EPSRC Reference: 
EP/K014412/1 
Title: 
Exotic quantum groups, Lie superalgebras and integrable systems 
Principal Investigator: 
Torrielli, Professor A 
Other Investigators: 

Researcher CoInvestigators: 

Project Partners: 

Department: 
Mathematics 
Organisation: 
University of Surrey 
Scheme: 
First Grant  Revised 2009 
Starts: 
11 March 2013 
Ends: 
10 March 2015 
Value (£): 
97,336

EPSRC Research Topic Classifications: 
Algebra & Geometry 
Mathematical Physics 

EPSRC Industrial Sector Classifications: 
No relevance to Underpinning Sectors 


Related Grants: 

Panel History: 

Summary on Grant Application Form 
In recent years, motivated by the study of a particular class of integrable systems, new remarkable mathematical structures have been discovered which had not been investigated before. These exotic algebraic constructions extend the standard framework of quantum groups to situations where new exciting effects manifest themselves.
Integrable systems have the property that their evolution equations admit an exact solution via reduction to a linear problem. When these systems are combined with Lie superalgebras  namely, Lie algebras for which a grading exists identifying even and odd generators  unconventional features emerge. This has been established in part through the work of the PI. The Hopf algebra describing tensor products of these algebras, for instance, acquires nontrivial deformations, whose consequences have not yet been fully understood. Furthermore, the systems in question exhibit a symmetry enhancement which is not manifest from the Hamiltonian formulation. This "secret" symmetry results in novel higherlevel quantities being conserved during the time evolution. A complete mathematical formulation of these phenomena has yet to be developed, and it is very much sought for in order to understand potential implications for branches of mathematics such as algebra, geometry, the theory of knot and link invariants and integrable systems.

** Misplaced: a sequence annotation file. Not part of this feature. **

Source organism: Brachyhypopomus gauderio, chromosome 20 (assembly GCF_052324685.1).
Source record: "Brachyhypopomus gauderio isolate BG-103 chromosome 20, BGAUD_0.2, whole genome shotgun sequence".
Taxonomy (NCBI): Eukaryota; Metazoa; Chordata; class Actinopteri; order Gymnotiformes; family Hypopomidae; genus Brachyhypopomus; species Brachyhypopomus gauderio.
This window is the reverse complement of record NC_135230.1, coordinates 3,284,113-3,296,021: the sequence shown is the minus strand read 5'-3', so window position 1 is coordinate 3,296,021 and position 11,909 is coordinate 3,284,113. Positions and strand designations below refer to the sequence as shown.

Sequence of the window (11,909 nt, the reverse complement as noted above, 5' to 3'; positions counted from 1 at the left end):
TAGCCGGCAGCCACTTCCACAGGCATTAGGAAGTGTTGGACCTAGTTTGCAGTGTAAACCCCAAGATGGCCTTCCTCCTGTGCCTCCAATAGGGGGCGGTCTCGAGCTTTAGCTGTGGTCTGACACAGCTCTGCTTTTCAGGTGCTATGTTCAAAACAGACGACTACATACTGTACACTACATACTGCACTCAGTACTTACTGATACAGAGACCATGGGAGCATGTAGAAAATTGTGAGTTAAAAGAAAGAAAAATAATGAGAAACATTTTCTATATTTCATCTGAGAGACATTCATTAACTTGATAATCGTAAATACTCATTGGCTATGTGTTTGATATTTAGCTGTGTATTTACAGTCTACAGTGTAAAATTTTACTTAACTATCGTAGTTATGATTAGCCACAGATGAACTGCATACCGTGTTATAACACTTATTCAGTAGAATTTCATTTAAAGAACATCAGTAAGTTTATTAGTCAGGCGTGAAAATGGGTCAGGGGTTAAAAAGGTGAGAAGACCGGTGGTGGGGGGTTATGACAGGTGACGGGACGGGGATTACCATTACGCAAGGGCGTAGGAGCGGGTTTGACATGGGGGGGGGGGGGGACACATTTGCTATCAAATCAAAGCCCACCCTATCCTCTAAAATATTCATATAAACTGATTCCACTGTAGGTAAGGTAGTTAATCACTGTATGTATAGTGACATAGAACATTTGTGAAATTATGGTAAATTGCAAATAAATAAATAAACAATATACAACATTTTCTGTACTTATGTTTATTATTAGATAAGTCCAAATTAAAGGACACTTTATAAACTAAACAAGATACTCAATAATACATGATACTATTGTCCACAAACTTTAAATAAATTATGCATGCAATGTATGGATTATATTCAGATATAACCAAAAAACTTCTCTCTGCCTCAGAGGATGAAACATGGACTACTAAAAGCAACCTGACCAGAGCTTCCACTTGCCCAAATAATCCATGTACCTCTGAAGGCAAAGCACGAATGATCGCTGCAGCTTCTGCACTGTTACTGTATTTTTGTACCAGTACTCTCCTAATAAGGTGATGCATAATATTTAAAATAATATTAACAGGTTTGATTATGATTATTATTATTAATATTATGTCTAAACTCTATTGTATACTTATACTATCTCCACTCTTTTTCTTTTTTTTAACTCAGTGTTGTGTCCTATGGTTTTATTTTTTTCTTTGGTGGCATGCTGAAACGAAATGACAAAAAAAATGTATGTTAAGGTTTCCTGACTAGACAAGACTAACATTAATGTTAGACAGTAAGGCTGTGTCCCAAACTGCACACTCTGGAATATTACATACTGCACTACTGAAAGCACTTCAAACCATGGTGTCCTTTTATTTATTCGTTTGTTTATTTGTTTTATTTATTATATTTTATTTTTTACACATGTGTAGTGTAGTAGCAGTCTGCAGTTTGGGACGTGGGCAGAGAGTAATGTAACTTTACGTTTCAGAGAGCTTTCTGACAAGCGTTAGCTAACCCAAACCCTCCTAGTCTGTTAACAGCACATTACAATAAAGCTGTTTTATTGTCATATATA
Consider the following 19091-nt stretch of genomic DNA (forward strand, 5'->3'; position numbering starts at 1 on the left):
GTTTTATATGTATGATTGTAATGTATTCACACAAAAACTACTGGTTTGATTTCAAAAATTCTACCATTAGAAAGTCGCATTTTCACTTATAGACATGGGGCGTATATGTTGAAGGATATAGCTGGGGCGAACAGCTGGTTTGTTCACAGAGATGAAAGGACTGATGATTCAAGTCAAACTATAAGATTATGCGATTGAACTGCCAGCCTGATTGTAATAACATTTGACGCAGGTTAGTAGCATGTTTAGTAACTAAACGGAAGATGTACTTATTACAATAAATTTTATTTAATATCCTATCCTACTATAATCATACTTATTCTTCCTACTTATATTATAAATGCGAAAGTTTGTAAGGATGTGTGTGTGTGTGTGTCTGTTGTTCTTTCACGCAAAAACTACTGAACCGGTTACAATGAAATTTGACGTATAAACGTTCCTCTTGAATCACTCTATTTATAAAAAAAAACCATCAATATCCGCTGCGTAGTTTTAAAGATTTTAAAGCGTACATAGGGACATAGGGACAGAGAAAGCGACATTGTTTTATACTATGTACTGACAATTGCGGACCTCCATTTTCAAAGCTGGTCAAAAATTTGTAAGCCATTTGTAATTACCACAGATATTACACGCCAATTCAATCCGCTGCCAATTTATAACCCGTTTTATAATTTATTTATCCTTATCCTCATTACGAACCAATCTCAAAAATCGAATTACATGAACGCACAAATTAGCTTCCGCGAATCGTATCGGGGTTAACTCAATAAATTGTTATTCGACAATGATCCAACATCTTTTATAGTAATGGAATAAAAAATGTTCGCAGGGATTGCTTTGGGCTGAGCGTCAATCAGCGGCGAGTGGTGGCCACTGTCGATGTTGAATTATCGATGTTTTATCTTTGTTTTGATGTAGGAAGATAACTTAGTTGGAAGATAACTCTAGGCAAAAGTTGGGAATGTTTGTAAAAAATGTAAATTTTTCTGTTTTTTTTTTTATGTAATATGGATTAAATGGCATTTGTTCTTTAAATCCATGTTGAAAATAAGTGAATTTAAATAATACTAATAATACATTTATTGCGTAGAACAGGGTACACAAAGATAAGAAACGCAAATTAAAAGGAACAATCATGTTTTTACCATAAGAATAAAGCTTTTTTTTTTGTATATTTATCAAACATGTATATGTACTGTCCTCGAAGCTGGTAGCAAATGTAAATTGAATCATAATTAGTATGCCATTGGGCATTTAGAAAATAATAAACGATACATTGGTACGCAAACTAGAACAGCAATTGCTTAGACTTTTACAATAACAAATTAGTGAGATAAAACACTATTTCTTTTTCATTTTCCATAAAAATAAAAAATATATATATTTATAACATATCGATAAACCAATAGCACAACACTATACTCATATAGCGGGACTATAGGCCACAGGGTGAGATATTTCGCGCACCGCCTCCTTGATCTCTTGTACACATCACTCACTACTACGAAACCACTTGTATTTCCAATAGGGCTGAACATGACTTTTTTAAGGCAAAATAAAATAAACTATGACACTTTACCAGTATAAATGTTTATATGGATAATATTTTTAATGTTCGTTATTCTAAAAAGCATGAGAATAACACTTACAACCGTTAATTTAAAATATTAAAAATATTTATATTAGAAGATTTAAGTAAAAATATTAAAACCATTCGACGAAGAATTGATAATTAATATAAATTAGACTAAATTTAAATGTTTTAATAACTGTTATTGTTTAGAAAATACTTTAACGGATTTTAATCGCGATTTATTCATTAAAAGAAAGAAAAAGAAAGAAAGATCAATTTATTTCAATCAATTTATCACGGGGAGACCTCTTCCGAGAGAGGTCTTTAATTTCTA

The aim of this research project is to understand such exotic structures, and use this new understanding to attack challenging problems at the interface between algebra and integrable systems. One of these problems is the socalled nonultralocality of Poisson structures, governing the formulation of integrable systems in their semiclassical approximation. Nonultralocality makes the algebraic interpretation of the solution to these systems dramatically more obscure, and it is a difficult problem which has challenged mathematicians for years.
We believe that the key to significant progress in this direction is a rigorous understanding of the underlying exotic algebras. Any progress in this direction will have a major longterm impact on the mathematical community, and on the scientific environment in the UK and internationally.
We plan to attack the problem by combining a thorough study of a very diverse set of representations of these exotic algebras together with the development of new techniques to treat quantum superalgebras, and to derive from this combination a universal mathematical formulation which captures the common features of these representations and generalizes them. From this formulation, we plan to derive new results on quantum groups and apply them to the problem of nonultralocality in integrable systems, following a topdown approach. The tools will primarily consist of the representation theory of Lie algebras and superalgebras and the technology of finite and infinite dimensional Hopf algebras, Lie bialgebras and their associated symplectic structures. The intradisciplinary character of the project, combining ideas and techniques from different areas of mathematics, will lead to new results across a broad range of topics, from group theory to geometry (Hamiltonian structures), topology (knot invariants, Grassmannian manifolds) and mathematical physics.

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Organisation Website: 
http://www.surrey.ac.uk